If, as most expect, none of the competing 14 parties wins a majority, negotiations will be needed to form a coalition government.
Earlier this year two rounds of presidential elections installed Jose Ramos Horta, the former independence campaigner and Nobel Peace Prize winner, as the country’s second president, succeeding Gusmao.
No single party expected to win majority under proportional representation system
Vote seen as showdown between new CNRT party and Fretilin
Key issues: Alleviating poverty, managing oil revenue, law and order
The presidential post is largely ceremonial, while much of the real power lies with the post of prime minister.
Indonesia broke free from Indonesian rule in 1999 but descended into bloody turmoil and political chaos a year ago following a military mutiny.
With just under 20 per cent of the ballots counted as of Monday morning, Alkatiri’s Fretilin had 33 per cent of the votes counted so far.
That put it almost 10,000 votes up on Gusmao’s National Congress for the Reconstruction of East Timor, or CNRT, which had 23 per cent of the vote.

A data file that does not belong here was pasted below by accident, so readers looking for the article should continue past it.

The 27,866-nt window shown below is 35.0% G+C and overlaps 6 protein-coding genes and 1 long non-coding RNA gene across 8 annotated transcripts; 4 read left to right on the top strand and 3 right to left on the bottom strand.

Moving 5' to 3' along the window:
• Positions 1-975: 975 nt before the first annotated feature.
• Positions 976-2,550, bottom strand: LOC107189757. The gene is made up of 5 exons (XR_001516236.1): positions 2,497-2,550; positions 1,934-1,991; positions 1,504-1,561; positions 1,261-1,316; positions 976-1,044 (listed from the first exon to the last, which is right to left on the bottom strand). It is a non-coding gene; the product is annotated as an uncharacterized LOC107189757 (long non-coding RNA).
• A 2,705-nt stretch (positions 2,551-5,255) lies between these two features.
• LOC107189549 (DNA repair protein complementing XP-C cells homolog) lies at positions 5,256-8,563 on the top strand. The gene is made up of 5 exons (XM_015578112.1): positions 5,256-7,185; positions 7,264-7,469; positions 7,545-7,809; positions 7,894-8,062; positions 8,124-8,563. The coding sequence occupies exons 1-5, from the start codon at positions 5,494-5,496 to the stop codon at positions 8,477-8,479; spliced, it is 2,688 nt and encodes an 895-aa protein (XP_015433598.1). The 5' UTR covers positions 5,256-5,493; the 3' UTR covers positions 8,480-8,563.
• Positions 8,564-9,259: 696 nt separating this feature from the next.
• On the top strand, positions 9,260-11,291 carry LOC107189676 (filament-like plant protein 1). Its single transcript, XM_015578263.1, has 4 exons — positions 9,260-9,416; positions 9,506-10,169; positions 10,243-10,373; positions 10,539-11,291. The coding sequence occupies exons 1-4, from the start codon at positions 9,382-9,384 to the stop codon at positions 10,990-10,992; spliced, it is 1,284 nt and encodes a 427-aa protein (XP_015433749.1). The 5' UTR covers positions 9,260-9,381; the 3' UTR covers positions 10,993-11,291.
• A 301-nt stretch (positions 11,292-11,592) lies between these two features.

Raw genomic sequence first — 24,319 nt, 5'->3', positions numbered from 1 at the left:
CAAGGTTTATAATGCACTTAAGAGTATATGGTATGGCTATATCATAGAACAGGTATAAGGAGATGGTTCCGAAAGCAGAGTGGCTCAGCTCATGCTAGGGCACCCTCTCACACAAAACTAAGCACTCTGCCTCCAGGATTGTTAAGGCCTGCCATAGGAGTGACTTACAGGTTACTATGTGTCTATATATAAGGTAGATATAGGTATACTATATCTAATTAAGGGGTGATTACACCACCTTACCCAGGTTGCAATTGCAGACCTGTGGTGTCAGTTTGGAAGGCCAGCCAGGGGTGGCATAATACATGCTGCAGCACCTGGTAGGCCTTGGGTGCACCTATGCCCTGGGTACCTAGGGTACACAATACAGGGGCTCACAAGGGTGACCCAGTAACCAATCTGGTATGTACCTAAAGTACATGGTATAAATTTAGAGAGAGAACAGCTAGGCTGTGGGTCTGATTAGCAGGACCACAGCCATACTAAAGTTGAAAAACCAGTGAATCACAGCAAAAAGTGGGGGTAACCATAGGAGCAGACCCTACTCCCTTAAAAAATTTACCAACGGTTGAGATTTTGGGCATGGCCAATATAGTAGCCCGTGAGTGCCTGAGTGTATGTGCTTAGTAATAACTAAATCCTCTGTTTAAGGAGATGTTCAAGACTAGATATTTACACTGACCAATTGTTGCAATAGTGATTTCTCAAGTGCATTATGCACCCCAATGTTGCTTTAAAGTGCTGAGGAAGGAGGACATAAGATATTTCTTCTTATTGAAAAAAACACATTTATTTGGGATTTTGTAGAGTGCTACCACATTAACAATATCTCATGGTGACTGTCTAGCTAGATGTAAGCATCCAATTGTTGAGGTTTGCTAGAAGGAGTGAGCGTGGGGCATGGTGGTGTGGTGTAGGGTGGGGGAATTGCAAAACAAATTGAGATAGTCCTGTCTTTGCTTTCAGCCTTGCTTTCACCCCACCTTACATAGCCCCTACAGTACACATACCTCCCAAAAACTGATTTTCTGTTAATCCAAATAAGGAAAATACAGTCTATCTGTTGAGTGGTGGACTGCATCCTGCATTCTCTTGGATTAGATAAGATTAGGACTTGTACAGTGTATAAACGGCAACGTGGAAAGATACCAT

However, that figure is based on a tally of just 100,000 out of more than 500,000 ballots cast.
Complete results are not expected until later this week
The election was closely watched by international observers, with a European Union team of monitors praising the vote as free and fair.
“Timorese people have chosen for the first time their parliament members from a plural range of party options,” said delegation chief Ana Gomes.
“This represents a great step forward in the consolidation of a democratic culture and toward a peaceful end of the deep crisis in which the country was plunged in recent times.”
In April and May last year, East Timor descended into chaos when fighting between police and army forces led to gang warfare, looting and arson, killing 37 people and driving 155,000 from their homes.
About 3,000 foreign peacekeepers helped to restore relative calm, but the nation is still plagued by endemic unemployment and poverty.
“The people’s misery has continued during our five years of independence as a result of our political leaders’ confrontations,” said Bishop Alberto Ricardo da Silva, in his Sunday Mass in the capital, Dili.
“There is no progress. There are no job opportunities for the young people, and that was the cause of the crisis last year.”